Here is another photo of Salem Street. This one was taken in January of 1949 at the corner of Parmenter and Salem Streets.
It’s a Friday morning and the merchants are setting up their displays, some almost in the middle of the street. On the right side you can see Jack’s shoe store, the Liberty Cafe’ and Martignetti’s grocery and wine store. On the left is Resnick’s Hardware and several meat and vegetable shops.
Of course, the most prominent feature is Polcari’s Coffee Shop which is still there. Some men are gathered around two boxes of chestnuts in the street and the outdoor bins have a variety of dried nuts and beans, favas, lupini, pignoli, salted and unsalted pumpkin seeds which we bought for 5 cents an ounce (measured in a shot glass), hazelnuts, almonds and so many more. He also had bins of loose candies and watched out for the fresh boys, scugnizzi, who would grab a handful and run. Old Mr. Rafaelle Polcari used to roast his own coffee and the smell was wonderful. Inside the store was a wooden rack with small bottles of concentrated flavorings, anisette, scotch, creme de menthe and many more. It was common for Italians to make their own liqueurs and everyone had a secret recipe.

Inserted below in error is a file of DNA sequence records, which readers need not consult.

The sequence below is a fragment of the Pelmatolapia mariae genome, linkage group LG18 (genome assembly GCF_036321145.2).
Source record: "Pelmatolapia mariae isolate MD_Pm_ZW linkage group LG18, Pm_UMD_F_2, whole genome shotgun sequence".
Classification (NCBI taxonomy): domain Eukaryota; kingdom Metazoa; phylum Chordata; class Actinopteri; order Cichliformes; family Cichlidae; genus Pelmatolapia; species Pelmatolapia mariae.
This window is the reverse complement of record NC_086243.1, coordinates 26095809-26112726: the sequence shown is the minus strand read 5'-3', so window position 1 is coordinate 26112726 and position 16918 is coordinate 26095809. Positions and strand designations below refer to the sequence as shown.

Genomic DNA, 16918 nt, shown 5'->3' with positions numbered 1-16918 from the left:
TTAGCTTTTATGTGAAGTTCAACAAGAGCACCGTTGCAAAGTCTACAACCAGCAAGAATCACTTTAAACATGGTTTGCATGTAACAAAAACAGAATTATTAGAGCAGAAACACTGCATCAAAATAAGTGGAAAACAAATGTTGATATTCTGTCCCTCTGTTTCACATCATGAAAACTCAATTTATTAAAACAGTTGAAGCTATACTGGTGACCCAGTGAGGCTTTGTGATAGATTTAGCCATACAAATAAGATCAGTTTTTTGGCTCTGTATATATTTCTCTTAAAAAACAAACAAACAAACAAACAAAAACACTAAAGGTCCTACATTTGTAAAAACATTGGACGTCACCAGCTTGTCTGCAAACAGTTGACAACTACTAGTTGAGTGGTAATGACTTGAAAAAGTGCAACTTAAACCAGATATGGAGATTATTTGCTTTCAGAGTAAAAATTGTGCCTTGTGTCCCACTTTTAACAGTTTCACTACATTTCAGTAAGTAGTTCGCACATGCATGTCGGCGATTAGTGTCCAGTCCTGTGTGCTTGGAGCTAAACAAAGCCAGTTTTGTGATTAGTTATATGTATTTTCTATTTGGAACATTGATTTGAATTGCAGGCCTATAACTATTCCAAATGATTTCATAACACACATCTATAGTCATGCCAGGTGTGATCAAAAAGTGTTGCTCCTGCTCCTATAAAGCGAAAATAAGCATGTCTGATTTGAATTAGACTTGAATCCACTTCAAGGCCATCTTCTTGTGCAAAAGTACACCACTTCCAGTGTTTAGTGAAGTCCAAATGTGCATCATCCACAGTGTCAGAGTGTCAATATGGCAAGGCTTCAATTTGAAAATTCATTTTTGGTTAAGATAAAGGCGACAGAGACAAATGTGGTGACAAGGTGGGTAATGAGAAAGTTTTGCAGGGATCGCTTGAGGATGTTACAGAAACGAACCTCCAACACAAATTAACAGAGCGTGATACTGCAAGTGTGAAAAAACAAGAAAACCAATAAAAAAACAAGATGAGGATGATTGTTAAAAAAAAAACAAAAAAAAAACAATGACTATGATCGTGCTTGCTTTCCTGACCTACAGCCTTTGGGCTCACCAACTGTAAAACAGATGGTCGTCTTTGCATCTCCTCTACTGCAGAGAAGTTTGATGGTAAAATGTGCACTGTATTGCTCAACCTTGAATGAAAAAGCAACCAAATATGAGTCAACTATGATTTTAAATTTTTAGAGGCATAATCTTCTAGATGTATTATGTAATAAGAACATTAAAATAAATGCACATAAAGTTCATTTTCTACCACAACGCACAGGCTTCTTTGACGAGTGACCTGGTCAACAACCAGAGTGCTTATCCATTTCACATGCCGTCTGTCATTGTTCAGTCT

In the middle of Salem St., you can see a young woman pushing a baby carriage with a cute little boy holding on. That boy is me and my brother Bobby is in the carriage, probably fussing about something. My mother is taking us from our apartment at 53 Salem to nonna Colomba’s at 109 Salem. The language of Salem St was Neapolitan dialect and you would hear people yelling, stai zitto, hey gualio, or ma che cazza un culo. Doesn’t seem so long ago.